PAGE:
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Deforestation present in a woodland.
Deforestation present in a woodland.

Cut Down Deforestation

Alyson Torino
Alyson Torino #environment

Let’s talk about how deforestation usually begins: forest degradation.

Trees are one of the world’s most valuable resources. They are a plentiful resource that is very versatile in terms of its possible usage. They can be used for their wood, for their fruit, and for their oxygen. We also use trees for construction, manufacturing, and fuel. However, those trees also serve a purpose besides what we use them for: they are home to other plants and animals, yet we cut them down without regard for that. Deforestation has an impact not only on us, but also on the plants and animals that live, or used to live, in those forests that have been cleared. 

Forest degradation, according to the World Wildlife Fund (WWF), is when a forest has been cut down enough to still exist, but has undergone too much damage to function as normal. It is most commonly caused by illegal logging. Once one company starts to cut, it will be followed by others, quickly changing from forest degradation to deforestation. This may not seem like a very pressing issue at first, but the scale at which it is occurring is startling. According to National Geographic, between 1600 and 1870, half of Eastern North America’s forests were cut down. Additionally, 2,000 years ago, Europe was 80% forested, which has dropped to an alarming 34% today, on top of China being only 20% forested. This pushes most, if not all, of the wildlife in these areas out of their normal environments, causing endangerment to multiple species of plants and animals. The WWF says that we are losing forests at a rate of 27 soccer fields per minute, but how are we clearing these forests so fast? One lovely little technique that is being used is called slash and burn.

You can probably guess what slash and burn is based off of the name. The trees in the desired area are cut down, and then burned into ash. The areas where this technique is used are usually tropical forests and are turned into agricultural areas, since the ash acts as a good fertilizer. However, this land is only fertile for a few years, leaving an open and dry environment where a moist and sheltered one used to be. If the deforestation wasn’t already bad enough, this makes the land vulnerable to erosion and wildfires. The remaining wildlife is once again put at risk due to these new conditions, adding more and more consequences to deforestation. There is still one more thing that I haven’t discussed that trees are notorious for: oxygen.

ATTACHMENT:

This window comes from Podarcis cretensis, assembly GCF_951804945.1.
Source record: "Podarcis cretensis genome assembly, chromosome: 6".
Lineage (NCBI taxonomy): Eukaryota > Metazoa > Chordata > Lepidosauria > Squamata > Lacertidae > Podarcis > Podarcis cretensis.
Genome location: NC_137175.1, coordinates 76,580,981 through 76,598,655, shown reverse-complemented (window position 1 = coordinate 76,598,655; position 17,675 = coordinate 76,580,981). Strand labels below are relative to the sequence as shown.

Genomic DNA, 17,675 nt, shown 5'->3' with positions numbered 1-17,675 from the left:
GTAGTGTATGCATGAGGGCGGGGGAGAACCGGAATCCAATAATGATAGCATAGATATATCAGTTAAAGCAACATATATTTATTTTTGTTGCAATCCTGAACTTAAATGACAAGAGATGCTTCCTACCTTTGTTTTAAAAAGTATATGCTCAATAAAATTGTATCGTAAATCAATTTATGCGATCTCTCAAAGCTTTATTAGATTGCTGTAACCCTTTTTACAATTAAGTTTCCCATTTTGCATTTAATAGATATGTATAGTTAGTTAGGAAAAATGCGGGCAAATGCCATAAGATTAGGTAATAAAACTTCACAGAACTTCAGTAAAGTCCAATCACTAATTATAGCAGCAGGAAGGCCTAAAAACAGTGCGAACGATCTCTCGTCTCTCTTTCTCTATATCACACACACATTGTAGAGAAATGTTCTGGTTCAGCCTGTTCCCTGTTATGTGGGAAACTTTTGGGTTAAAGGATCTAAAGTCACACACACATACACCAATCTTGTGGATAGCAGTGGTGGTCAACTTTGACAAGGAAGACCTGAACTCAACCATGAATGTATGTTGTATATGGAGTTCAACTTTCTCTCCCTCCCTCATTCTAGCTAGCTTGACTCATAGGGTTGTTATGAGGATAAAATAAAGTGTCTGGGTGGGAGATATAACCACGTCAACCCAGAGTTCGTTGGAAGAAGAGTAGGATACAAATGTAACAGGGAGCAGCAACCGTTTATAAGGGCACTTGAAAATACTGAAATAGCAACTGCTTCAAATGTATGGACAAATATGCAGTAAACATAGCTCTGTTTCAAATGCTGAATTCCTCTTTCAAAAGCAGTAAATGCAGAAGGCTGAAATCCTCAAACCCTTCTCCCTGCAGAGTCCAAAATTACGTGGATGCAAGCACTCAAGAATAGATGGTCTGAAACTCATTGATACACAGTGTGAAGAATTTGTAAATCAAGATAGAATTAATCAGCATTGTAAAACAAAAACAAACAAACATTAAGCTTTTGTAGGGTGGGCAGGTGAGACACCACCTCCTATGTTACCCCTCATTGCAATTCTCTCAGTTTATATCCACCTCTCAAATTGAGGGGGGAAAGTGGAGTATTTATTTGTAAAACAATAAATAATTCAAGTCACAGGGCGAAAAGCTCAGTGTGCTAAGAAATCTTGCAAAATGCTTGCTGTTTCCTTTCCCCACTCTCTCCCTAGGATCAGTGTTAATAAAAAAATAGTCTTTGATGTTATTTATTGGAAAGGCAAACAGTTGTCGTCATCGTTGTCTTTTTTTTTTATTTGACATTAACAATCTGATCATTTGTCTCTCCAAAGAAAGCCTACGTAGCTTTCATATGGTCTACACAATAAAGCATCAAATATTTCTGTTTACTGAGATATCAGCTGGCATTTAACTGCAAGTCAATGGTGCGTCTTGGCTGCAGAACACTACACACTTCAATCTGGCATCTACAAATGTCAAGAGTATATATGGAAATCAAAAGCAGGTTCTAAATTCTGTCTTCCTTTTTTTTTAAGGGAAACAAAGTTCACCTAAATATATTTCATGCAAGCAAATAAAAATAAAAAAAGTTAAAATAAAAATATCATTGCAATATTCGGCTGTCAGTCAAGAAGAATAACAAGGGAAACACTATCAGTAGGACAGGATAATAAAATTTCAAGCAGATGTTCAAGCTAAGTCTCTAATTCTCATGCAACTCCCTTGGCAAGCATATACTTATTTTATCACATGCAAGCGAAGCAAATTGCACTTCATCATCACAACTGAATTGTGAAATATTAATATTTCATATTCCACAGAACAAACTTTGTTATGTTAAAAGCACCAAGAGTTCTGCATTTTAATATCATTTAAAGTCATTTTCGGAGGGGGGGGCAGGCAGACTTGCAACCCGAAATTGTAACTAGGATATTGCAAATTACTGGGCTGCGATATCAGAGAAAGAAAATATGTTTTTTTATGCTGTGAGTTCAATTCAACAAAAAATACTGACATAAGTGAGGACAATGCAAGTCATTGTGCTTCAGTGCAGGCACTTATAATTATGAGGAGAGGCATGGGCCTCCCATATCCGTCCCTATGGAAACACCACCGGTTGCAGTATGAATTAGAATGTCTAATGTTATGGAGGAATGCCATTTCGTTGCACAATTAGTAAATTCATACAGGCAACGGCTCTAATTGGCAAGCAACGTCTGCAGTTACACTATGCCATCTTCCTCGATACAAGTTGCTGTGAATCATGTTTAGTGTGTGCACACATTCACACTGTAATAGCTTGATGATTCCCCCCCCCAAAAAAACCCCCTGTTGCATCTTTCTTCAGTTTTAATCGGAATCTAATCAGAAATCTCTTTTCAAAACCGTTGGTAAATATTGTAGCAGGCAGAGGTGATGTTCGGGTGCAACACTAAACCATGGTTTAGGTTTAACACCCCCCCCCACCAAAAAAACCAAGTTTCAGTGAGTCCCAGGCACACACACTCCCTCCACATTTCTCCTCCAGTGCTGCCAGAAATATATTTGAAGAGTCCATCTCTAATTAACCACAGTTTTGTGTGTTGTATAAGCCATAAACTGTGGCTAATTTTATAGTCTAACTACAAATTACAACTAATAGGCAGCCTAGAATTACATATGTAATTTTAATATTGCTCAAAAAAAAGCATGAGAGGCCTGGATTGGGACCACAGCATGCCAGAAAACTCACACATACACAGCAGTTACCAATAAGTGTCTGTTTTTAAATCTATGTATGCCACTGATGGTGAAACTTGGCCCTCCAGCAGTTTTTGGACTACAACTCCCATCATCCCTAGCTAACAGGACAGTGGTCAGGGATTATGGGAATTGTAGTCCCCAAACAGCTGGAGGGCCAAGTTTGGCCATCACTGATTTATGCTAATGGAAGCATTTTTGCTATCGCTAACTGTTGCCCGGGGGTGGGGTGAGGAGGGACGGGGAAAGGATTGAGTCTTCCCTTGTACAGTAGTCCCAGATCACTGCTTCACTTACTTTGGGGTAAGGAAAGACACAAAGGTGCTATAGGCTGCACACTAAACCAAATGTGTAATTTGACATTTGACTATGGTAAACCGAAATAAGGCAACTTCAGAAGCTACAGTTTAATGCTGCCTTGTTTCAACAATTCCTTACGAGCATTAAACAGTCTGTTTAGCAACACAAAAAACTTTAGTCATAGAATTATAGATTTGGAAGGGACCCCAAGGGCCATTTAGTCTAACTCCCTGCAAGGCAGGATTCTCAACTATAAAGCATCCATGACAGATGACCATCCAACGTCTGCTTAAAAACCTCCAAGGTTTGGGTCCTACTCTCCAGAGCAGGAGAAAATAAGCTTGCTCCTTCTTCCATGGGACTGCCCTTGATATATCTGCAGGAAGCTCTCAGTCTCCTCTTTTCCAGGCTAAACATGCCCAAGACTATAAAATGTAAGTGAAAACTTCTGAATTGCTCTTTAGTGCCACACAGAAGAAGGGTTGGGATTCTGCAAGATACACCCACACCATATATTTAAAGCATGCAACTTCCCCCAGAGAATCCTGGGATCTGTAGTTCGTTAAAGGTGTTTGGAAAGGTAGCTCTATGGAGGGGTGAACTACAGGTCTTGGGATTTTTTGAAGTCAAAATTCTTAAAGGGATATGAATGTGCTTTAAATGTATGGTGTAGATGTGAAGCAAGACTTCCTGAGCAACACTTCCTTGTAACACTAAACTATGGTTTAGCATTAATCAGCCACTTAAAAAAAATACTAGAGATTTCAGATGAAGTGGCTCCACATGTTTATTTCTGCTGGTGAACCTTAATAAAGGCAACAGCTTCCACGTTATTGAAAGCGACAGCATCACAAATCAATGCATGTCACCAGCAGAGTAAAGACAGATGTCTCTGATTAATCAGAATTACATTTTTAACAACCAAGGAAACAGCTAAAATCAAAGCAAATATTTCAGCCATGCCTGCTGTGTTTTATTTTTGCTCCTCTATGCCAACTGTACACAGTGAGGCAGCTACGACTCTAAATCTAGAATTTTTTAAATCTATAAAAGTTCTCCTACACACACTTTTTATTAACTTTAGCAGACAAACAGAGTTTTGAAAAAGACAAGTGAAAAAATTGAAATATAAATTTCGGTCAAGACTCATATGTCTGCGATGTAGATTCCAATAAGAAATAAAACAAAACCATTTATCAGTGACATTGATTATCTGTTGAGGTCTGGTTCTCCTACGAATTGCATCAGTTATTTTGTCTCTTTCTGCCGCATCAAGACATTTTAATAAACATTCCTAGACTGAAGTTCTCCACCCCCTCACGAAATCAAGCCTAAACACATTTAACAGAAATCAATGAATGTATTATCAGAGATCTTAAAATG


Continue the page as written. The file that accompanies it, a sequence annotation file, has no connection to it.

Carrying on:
Trees are not the largest producers of oxygen. That title goes to all of the microscopic phytoplankton in the ocean and other bodies of water. However, every densely populated area on Earth, and by that I mean populated by both plants and animals, has an equal exchange of oxygen and carbon dioxide. In simpler terms, the so-called “Lungs of Earth” Amazon Rainforest uses up all of the oxygen it produces, leaving the other forests and phytoplankton of the world to produce the oxygen that will be used in their area. This makes the trees that we have left very important because oxygen is necessary for us to survive, and if we keep cutting them down at the current rate, the levels of oxygen and carbon dioxide in the atmosphere will become imbalanced. This leads to the much larger problem of global warming, but that is an issue for an entirely different article to cover.

In order to help with this cause, you can buy products that have been approved by the Forest Stewardship Council (FSC). This organization ensures that the product was made with trees that were harvested within local and international laws. You can also donate to foundations like the Rainforest Alliance, who help save ecosystems at risk and fight climate change. While we are the ones who caused all of these damages with deforestation, we can also be the ones to solve it.